Wrapper Method with `obesity.csv` dataset project

Greetings Data Scientists,

Wrapper Method Solution with obesity.csv dataset

Notice the Wrapper Method practice project does not provide obesity.csv in the downloaded file for Jupyter Notebook.

Found the dataset on the internet and have converted all categorical values into numerical values.

Here is my GH Repo:

You’re welcome. :cowboy_hat_face:

Happy Coding

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I think it’s great that you did this project (the link is wrong to the dataset though) and you seem to have some interesting predictive models. Perhaps a bit more details would be needed for the non technical folks about what the models do. I guess it depends on who the audience is.

I think it’s key to note that the data only has participants from Mexico, Peru, & Colombia. And any results would only be applicable to this population in the study and not to the general population as a whole.

I have to wonder if this original study was peer reviewed?

That said, I think it leaves out several important social factors that can influence the variables in the data. Factors like:

  • median income

  • access & availability of grocery stores to the individual (does the person live in a “food desert”?)

  • access to affordable health care & access to health information

That’s all I can think of off the top of my head. I think the original study is flawed because it leaves out so many other variables that would affect one’s health.

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Hi lisalisaj

The variables in this research is under the category of Life Science hence the these variables are related to health.

The variables you have mentioned above are related to economy and this is a good idea for future potential research to investigate the impact of economic factor to obesity rate.

As data scientists, secondary data collection is our main source of data and our specialty is to analyse data provided and make useful insight from the result.

Appreciate your feedback!

Cheers

:disguised_face:

Health doesn’t exist in a vacuum and nutritional behavior is affected by other variables.

I understand that the data is categorized under “Life Science”, but the factors that I mentioned, while economic, also fall under that category and have an influence on the variables in the data. These factors have to be taken into consideration. For instance, the variables- level of physical activity, total caloric intake, and how much water one drinks while specific to each individual are also influenced by whether or not the person has access to health care and health information. The type of food choices that a person makes are also influenced by income. Any results from the can only be applied to the survey respondents and not extrapolated to the general population without error.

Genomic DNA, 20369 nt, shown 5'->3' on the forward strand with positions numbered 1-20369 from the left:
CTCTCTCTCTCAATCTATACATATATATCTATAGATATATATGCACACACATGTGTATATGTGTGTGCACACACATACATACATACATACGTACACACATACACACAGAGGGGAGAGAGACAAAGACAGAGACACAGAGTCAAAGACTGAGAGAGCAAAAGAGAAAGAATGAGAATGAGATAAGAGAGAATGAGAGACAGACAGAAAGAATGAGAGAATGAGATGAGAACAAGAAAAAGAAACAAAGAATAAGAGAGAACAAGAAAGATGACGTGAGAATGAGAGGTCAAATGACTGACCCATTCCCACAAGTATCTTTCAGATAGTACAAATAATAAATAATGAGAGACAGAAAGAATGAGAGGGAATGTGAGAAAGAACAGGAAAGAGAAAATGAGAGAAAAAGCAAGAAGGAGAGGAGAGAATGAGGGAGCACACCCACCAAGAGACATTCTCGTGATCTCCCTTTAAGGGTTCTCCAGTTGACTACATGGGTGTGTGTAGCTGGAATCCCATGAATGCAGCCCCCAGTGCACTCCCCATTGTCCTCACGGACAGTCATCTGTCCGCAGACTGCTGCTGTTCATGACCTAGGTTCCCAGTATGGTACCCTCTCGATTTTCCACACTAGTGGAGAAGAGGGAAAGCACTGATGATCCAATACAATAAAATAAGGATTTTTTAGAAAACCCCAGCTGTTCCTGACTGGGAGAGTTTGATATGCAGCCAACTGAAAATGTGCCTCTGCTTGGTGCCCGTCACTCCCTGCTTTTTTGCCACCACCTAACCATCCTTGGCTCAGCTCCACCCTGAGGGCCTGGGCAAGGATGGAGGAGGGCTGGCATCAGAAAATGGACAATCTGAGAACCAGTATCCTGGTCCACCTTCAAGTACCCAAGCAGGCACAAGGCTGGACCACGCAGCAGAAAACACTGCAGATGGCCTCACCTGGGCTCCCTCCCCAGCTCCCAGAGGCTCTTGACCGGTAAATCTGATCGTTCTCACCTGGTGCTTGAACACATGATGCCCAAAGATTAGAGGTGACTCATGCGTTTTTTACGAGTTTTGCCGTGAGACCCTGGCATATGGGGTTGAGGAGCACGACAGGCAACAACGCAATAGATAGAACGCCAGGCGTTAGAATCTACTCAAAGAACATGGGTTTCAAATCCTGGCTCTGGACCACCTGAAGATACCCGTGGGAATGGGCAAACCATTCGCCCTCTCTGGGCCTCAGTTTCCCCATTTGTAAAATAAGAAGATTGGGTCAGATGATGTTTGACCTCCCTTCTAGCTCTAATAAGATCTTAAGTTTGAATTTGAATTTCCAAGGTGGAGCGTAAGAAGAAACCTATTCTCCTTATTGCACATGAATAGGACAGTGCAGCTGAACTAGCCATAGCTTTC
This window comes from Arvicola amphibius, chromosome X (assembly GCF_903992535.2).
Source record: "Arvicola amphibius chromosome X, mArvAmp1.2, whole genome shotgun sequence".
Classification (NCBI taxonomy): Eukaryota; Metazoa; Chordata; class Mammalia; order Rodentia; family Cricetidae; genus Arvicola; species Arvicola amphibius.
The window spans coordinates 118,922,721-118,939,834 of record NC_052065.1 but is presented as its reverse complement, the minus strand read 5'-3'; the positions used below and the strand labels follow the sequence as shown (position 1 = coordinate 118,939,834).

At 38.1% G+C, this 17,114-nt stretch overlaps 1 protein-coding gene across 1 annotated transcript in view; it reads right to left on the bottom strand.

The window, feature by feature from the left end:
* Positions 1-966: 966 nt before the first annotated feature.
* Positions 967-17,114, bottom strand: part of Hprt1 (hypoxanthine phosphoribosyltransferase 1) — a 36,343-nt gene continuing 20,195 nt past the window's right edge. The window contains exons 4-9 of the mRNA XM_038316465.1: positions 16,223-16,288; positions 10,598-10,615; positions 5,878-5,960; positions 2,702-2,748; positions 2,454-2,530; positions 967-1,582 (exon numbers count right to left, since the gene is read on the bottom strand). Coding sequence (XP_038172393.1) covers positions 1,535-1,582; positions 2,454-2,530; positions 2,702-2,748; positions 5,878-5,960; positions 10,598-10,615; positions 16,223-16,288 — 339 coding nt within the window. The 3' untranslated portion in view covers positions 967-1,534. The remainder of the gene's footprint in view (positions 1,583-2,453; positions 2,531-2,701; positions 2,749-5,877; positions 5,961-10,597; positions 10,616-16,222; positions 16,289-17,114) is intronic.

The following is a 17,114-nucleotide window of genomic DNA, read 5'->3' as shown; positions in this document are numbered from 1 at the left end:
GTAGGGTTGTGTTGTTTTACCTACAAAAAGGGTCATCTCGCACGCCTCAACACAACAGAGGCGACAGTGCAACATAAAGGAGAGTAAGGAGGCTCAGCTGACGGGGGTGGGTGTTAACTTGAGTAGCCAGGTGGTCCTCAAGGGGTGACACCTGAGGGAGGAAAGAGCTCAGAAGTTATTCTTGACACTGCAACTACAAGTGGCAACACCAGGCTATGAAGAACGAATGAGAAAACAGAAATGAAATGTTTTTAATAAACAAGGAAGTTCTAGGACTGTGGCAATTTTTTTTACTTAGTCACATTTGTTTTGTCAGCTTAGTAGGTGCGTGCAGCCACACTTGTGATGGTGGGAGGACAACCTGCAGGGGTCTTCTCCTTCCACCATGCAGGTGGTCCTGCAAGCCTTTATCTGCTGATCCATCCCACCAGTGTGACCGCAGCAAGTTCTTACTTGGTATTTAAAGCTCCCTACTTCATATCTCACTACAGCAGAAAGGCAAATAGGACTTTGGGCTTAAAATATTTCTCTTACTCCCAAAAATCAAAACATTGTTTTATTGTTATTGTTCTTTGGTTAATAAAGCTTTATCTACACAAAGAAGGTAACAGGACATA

It seems like it’s (the study) is more anthropological in nature, or more of an ethnography on the sample population involved
In general, I think that just because we can use ML to sort of predict this stuff doesn’t necessarily mean that we should.

I just found the link to the peer-reviewed publication
https://www.sciencedirect.com/science/article/pii/S2352340919306985?via%3Dihub

Link to the obesity dataset

Machine learning technique that we apply actually has a lot of potential to predict the rate of obesity because each disease has its own pathophysiology.

Researchers are listing all possible significant variables that are associated with obesity from medical point of view.

I did not reject your idea that median income, access to healthcare etc could not affect the rate of obesity. What I mentioned in my previous post that your idea is useful for the future research to investigate the impact of income on obesity.

For example we can hypothesize that people with higher income tend to develop obesity possibly due to sedentary lifestyle.

2 research gaps we have identified:

  • investigate the impact of the median income, access to healthcare services and availability of nearby grocery store to the obesity.
  • investigate if the findings in this research are consistent in countries other than Peru, Mexico and Columbia.

Yep, that’s what I was looking at. :slight_smile: I searched the UCI ML data repo bc the link in your notebook lead to a “404 error”, and then I searched and found the dataset and the article.

I hear what you’re saying…I’m just pointing out that this can be pretty tricky (these predictive models). Which is why I mentioned that these models can only be applicable to the sample survey population.

And I cannot stress enough that peoples’ individual health is influenced by outside factors and those have to be considered when doing something like this, including survey creation.
Someone’s decisions about what to eat are definitely influenced by how much money they have. (So, you can’t think of one w/o the other.) Do they choose foods that have more refined sugars and higher fat and calories? Are those foods often cheaper (yes) ? Does one live near a grocery store or do they have to travel a farther distance? (Food deserts in the U.S. and health indicators is something that I’ve been interested in). Do they have a doctor to discuss these things with (access to health information)?

I’m glad that we can discuss these sorts of topics! :slight_smile: